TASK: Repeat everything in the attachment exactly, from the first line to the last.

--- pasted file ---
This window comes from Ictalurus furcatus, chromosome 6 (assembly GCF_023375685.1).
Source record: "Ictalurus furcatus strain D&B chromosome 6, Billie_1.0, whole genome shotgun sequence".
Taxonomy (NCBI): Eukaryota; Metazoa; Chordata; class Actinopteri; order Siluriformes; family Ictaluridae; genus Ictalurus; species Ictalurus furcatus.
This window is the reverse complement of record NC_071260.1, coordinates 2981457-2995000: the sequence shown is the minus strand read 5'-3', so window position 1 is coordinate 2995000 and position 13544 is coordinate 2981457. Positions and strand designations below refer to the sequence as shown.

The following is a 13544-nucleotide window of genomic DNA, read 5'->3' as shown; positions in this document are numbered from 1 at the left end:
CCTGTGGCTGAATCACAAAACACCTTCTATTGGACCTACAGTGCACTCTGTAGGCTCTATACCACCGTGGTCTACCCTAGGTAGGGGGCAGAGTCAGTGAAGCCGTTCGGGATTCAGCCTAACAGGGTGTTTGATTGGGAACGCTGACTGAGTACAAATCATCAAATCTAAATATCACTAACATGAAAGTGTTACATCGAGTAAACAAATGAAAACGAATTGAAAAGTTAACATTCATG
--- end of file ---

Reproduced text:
This window comes from Ictalurus furcatus, chromosome 6 (assembly GCF_023375685.1).
Source record: "Ictalurus furcatus strain D&B chromosome 6, Billie_1.0, whole genome shotgun sequence".
Taxonomy (NCBI): Eukaryota; Metazoa; Chordata; class Actinopteri; order Siluriformes; family Ictaluridae; genus Ictalurus; species Ictalurus furcatus.
This window is the reverse complement of record NC_071260.1, coordinates 2981457-2995000: the sequence shown is the minus strand read 5'-3', so window position 1 is coordinate 2995000 and position 13544 is coordinate 2981457. Positions and strand designations below refer to the sequence as shown.

The following is a 13544-nucleotide window of genomic DNA, read 5'->3' as shown; positions in this document are numbered from 1 at the left end:
CCTGTGGCTGAATCACAAAACACCTTCTATTGGACCTACAGTGCACTCTGTAGGCTCTATACCACCGTGGTCTACCCTAGGTAGGGGGCAGAGTCAGTGAAGCCGTTCGGGATTCAGCCTAACAGGGTGTTTGATTGGGAACGCTGACTGAGTACAAATCATCAAATCTAAATATCACTAACATGAAAGTGTTACATCGAGTAAACAAATGAAAACGAATTGAAAAGTTAACATTCATG